I assume you got the information off of a report of an x-ray, CT scan, or MRI.
"1.WHAT IS LOSS OF LUMBAR CURVATURE" >> The lower part of the spine is called the lumbar region. The spine has a normal curvature to it when looked at from the side. The cervical portion (neck) has a lordotic curve (convex anterior, or the rounded portion is pointing to the front). The thoracic spine (chest) has a kyphotic curve (convex posterior, or rounded portion is pointing to the back). The lumbar spine (low back) has a lordotic curve. The amount of the curve is slightly different in every person, depending upon posture, body habitus, weight, etc.
"2.WHAT CAN CAUSE IT." >> Usually there are two reasons for loss of the lordotic curve in the lumbar region. The most common is positioning when a study is done. Since the study is done lying down, the curve straightens out some. This is normal.
If the study is a standing spot film x-ray and there is still loss of lordosis, then the cause is usually from spasms in the lumbar musculature.
"3. ANY AVAILABLE RELIEF." >> If it is just from positioning during the study, then nothing needs to be done about it. If it is due to spasm, then the spasm needs to be addressed. This can be done in many different way; massage, heat packs, hot tub, medicine, traction, etc.
"1-What is meant by L5 IS SACRALIZED ON RIGHT SIDE." >> There are five lumbar vertebra. Each of the lumbar vertebra is a separate bone. The sacrum, or lowest part of the spine, is actually part of the pelvic ring. The vertebral bones in the sacrum are all fused together, to make one solid mass.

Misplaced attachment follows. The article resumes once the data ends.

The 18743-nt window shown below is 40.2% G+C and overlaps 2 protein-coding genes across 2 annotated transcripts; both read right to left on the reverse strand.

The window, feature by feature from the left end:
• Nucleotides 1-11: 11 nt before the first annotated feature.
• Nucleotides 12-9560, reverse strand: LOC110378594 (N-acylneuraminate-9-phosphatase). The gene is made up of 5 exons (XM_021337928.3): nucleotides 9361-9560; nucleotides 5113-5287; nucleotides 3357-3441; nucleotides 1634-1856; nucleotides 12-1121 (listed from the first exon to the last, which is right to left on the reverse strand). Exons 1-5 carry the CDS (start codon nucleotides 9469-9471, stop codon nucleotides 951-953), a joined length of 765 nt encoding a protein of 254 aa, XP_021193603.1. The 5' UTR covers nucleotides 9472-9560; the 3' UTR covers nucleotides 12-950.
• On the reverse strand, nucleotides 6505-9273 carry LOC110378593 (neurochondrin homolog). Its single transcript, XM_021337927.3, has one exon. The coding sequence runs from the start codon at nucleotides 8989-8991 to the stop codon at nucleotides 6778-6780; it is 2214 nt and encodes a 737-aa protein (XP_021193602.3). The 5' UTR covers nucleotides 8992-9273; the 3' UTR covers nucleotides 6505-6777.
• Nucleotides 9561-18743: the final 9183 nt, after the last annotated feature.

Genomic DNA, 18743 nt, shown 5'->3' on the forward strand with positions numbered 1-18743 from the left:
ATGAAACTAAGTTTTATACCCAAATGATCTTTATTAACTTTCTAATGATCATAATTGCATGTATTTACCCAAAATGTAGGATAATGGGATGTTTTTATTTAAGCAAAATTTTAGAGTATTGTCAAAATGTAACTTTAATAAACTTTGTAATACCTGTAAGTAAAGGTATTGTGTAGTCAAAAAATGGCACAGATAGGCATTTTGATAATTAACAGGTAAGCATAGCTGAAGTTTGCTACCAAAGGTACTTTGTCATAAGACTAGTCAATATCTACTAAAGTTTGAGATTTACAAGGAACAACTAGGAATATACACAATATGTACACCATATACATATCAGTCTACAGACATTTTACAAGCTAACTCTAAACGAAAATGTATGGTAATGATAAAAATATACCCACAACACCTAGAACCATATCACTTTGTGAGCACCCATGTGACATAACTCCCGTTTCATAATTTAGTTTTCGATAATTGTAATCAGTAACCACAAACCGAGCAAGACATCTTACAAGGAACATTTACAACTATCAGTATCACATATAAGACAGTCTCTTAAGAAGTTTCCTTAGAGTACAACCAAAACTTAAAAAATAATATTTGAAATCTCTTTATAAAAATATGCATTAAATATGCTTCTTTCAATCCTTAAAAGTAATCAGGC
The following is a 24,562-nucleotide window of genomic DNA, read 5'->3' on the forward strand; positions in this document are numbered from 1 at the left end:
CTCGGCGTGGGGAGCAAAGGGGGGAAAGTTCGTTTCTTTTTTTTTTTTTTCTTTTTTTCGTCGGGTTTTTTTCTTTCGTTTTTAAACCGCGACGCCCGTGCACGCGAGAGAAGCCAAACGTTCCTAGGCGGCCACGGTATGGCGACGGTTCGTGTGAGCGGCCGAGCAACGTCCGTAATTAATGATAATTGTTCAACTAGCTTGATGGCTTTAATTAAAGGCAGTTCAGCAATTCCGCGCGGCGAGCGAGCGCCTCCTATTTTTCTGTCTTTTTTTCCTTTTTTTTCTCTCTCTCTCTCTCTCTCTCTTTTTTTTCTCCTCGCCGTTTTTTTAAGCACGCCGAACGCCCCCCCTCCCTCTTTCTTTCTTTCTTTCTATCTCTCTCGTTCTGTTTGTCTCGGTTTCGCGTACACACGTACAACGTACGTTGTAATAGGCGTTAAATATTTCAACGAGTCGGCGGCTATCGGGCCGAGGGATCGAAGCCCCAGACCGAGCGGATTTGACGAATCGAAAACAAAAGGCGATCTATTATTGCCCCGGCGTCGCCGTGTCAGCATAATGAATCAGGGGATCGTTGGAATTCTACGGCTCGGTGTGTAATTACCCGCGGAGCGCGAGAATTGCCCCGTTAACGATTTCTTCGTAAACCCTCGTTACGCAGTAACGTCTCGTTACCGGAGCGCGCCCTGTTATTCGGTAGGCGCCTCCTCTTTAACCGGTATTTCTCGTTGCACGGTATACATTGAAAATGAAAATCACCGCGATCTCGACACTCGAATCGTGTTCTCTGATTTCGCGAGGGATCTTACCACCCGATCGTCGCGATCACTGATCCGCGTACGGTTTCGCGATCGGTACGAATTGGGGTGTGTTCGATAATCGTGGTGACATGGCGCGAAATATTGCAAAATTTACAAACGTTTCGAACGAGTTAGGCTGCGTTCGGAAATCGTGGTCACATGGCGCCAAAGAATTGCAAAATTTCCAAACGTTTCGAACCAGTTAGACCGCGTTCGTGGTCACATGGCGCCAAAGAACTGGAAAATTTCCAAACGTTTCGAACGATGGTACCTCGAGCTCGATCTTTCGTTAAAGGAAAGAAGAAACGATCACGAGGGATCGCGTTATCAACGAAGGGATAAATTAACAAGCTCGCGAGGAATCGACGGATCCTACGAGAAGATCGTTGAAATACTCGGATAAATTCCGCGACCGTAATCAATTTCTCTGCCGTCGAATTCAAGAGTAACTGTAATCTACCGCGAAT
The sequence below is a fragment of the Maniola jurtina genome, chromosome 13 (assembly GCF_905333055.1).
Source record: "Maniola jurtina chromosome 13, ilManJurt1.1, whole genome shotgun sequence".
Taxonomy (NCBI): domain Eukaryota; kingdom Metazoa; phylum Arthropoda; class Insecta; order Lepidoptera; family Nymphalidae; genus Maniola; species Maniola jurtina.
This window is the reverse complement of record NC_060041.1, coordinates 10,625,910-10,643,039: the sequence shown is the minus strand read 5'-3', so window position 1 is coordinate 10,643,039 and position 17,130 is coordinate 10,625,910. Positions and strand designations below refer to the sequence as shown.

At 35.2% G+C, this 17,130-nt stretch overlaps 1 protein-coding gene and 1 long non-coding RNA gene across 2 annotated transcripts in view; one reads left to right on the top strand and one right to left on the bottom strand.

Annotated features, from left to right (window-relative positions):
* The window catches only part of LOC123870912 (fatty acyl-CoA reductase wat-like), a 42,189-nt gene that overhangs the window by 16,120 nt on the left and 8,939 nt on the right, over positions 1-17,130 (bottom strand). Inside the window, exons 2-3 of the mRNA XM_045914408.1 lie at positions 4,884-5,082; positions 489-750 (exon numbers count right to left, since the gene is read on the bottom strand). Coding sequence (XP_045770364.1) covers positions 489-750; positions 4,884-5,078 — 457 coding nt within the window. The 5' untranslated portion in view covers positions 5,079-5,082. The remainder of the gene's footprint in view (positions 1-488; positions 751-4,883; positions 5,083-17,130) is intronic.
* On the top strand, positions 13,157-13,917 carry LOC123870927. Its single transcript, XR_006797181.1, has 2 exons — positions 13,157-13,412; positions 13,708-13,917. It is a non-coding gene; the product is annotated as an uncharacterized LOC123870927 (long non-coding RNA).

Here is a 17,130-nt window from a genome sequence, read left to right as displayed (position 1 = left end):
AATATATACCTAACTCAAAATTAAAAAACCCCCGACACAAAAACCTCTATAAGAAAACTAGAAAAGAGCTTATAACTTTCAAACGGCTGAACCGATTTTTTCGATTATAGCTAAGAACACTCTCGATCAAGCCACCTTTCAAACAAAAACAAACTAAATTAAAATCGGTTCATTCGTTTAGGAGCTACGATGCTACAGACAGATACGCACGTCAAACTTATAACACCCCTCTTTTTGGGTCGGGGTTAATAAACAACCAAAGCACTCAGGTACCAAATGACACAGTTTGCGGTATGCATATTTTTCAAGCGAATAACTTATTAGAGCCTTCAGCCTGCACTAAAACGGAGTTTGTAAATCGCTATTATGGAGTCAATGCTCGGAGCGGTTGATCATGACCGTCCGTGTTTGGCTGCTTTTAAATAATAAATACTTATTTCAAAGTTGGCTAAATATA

Sometimes, during growth and development in utero, the vertebra of the lumbar region do not completely separate into individual bones. It is not uncommon to see the fifth lumbar vertebra fused to the sacrum. Some people even have an extra lumbar vertebra, L6. In some cases, the 5th lumbar vertebra fused to the sacrum and in other cases, the top sacral vertebra, S1, is a free separate bone.
In this case, the right side of L5 is fused to the sacrum, but the left side is not. The 5th lumbar vertebra just couldn't make up its mind as to whether or not it want to be a separate bone.
In the vast majority of cases, this is just a x-ray findings. In some patients, the partial separation can cause chronic low back pain. If this is the case, then usually, the rest of the vertebra is fused to the sacrum in a surgical procedure.
You should really discuss the results of any study with your physician. The findings on any study have to be correlated with the patient's history and physical examination.